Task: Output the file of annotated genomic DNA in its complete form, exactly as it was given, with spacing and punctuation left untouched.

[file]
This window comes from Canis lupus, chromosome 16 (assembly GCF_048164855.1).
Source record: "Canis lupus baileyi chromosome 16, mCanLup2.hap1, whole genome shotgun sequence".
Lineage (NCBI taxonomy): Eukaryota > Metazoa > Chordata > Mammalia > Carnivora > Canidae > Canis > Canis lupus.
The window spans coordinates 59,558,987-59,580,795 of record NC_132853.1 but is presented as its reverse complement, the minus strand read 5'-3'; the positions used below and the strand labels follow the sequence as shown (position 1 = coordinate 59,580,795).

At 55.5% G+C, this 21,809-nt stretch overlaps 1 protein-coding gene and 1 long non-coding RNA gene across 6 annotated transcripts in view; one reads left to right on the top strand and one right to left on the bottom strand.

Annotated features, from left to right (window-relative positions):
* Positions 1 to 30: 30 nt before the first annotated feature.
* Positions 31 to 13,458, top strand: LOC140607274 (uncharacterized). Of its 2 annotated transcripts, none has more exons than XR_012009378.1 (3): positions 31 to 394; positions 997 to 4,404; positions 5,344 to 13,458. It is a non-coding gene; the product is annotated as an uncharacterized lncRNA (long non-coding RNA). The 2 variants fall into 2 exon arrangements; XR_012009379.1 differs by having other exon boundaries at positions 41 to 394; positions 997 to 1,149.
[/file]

This window comes from Canis lupus, chromosome 16 (assembly GCF_048164855.1).
Source record: "Canis lupus baileyi chromosome 16, mCanLup2.hap1, whole genome shotgun sequence".
Lineage (NCBI taxonomy): Eukaryota > Metazoa > Chordata > Mammalia > Carnivora > Canidae > Canis > Canis lupus.
The window spans coordinates 59,558,987-59,580,795 of record NC_132853.1 but is presented as its reverse complement, the minus strand read 5'-3'; the positions used below and the strand labels follow the sequence as shown (position 1 = coordinate 59,580,795).

At 55.5% G+C, this 21,809-nt stretch overlaps 1 protein-coding gene and 1 long non-coding RNA gene across 6 annotated transcripts in view; one reads left to right on the top strand and one right to left on the bottom strand.

Annotated features, from left to right (window-relative positions):
* Positions 1 to 30: 30 nt before the first annotated feature.
* Positions 31 to 13,458, top strand: LOC140607274 (uncharacterized). Of its 2 annotated transcripts, none has more exons than XR_012009378.1 (3): positions 31 to 394; positions 997 to 4,404; positions 5,344 to 13,458. It is a non-coding gene; the product is annotated as an uncharacterized lncRNA (long non-coding RNA). The 2 variants fall into 2 exon arrangements; XR_012009379.1 differs by having other exon boundaries at positions 41 to 394; positions 997 to 1,149.